DIY Electric Bike Conversion

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Lockednloaded
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Thu May 21, 2015 12:52 am

So I've got some free time this summer, and I wanted to make an upgrade to my worn out mountain bike:

So basically, I usually only use it between classes or on smooth pavement around town (ranges less than 5 miles generally) so I wanted to try my hand at a cheap and effective modification to convert it to be motor powered

The concept I'm hoping to try is to simply mount an electric drill with a right angle attachment to the frame and use it to drive the back wheel with a "friction drive" system, controlling the speed with a modified handbreak, and maintaining the ability to ride the bike manually without resistance

Right now, I'm planning to use the drill's original battery, a right angle attachment from the hardware store, and a second rubber wheel rubbing against the main tire to achieve this.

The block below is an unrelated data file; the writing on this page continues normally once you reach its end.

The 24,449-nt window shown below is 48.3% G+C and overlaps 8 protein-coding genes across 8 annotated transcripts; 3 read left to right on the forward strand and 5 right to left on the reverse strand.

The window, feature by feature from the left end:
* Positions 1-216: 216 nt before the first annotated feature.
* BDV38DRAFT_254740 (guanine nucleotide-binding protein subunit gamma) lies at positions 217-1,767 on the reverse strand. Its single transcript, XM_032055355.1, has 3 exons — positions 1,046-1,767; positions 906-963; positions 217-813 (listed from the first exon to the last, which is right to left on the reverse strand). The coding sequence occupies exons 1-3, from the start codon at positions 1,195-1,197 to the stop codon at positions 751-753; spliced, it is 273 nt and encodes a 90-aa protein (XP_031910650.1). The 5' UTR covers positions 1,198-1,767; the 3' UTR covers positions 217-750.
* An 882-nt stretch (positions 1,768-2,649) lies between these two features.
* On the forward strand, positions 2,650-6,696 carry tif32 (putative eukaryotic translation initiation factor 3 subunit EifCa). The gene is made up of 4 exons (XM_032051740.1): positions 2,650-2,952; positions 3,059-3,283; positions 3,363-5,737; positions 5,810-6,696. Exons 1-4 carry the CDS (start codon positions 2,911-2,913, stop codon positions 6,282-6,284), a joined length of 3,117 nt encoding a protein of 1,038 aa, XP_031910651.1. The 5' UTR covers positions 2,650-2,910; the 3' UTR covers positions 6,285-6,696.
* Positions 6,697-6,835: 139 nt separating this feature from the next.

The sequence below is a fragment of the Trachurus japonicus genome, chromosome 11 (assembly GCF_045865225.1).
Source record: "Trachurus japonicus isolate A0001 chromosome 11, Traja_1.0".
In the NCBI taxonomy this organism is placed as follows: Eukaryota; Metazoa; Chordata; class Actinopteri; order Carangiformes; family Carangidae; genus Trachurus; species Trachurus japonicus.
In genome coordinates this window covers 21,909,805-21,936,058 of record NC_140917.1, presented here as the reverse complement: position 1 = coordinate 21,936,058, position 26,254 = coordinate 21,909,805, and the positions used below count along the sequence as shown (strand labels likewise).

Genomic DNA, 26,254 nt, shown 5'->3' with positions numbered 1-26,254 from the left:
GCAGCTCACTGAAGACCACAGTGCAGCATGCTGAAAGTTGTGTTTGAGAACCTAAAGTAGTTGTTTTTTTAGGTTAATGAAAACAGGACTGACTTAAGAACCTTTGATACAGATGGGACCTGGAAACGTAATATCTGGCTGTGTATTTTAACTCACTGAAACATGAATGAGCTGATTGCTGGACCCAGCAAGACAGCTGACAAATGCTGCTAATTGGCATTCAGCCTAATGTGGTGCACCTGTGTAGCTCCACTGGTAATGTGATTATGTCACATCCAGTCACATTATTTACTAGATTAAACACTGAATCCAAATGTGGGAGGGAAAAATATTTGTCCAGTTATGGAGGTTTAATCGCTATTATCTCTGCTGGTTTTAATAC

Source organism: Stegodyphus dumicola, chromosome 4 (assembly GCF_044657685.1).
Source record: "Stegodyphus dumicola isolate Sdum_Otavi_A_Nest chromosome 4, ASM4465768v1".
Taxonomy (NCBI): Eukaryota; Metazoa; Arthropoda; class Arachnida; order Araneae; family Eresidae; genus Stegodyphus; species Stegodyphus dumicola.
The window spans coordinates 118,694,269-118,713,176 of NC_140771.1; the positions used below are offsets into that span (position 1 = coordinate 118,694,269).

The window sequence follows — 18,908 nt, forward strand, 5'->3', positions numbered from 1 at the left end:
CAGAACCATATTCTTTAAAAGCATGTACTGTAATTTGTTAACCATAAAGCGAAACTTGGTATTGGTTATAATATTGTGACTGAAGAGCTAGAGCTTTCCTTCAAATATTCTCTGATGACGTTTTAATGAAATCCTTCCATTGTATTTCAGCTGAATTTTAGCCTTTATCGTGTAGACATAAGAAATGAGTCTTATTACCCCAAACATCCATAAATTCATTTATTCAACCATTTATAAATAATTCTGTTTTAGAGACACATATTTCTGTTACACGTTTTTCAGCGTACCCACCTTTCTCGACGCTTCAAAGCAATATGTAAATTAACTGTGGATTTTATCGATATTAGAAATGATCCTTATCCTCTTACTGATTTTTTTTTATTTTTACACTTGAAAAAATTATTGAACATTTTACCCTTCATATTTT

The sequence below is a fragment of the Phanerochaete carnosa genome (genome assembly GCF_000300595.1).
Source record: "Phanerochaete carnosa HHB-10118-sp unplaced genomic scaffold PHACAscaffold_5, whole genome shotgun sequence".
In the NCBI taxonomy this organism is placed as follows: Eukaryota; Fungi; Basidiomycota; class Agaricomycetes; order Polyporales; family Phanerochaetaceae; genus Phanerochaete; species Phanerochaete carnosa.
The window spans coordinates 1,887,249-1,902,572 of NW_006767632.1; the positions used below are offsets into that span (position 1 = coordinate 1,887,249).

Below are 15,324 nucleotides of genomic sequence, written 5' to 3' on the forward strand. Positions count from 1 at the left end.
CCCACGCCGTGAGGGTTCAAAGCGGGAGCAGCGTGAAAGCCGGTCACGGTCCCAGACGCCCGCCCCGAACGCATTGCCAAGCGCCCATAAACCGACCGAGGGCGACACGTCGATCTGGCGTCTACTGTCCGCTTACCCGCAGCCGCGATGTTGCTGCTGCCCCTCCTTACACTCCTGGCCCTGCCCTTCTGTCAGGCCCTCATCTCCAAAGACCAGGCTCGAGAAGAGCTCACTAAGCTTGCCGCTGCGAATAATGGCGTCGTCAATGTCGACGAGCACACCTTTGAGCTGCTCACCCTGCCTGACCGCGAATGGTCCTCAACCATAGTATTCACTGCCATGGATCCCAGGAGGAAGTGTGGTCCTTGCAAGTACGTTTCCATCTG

This is the first "automotive" project I've ever tried, so I wanted some input before I purchase the drill and start putting holes in my bike from. So are there any motor-heads out there who can confirm that this idea may work or steer me in another, more effective direction? Keeping in mind that this would be used for short trips, must not be too loud (which takes a gas powered motor out of the question), and requires very little modification to the bike.

First post in a while, but thanks in advance for any input y'all might have
-LnL
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ToasT
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Thu May 21, 2015 1:31 am

I think the lateral forces that will be experienced by the drill and bracket will be larger than you expect, given the dynamics of slight bumps in the road and drills aren't designed for that kind of loading.

It would pay to run through some calcs with the drills output power, speeds and torques and gearing ratios, this will help give some understanding of feasibility also.

I saw this recently, I guess its many times more complicated than a friction wheel: But a simpler version would have a battery and inverter and non of the smartphone integration. This could also be used to recharge the battery when you brake (brake lever would be a switch that connects the charging circuit across the motors input/output)

[youtube][/youtube]

The motor in it looks very similar to a some washing machine motors.
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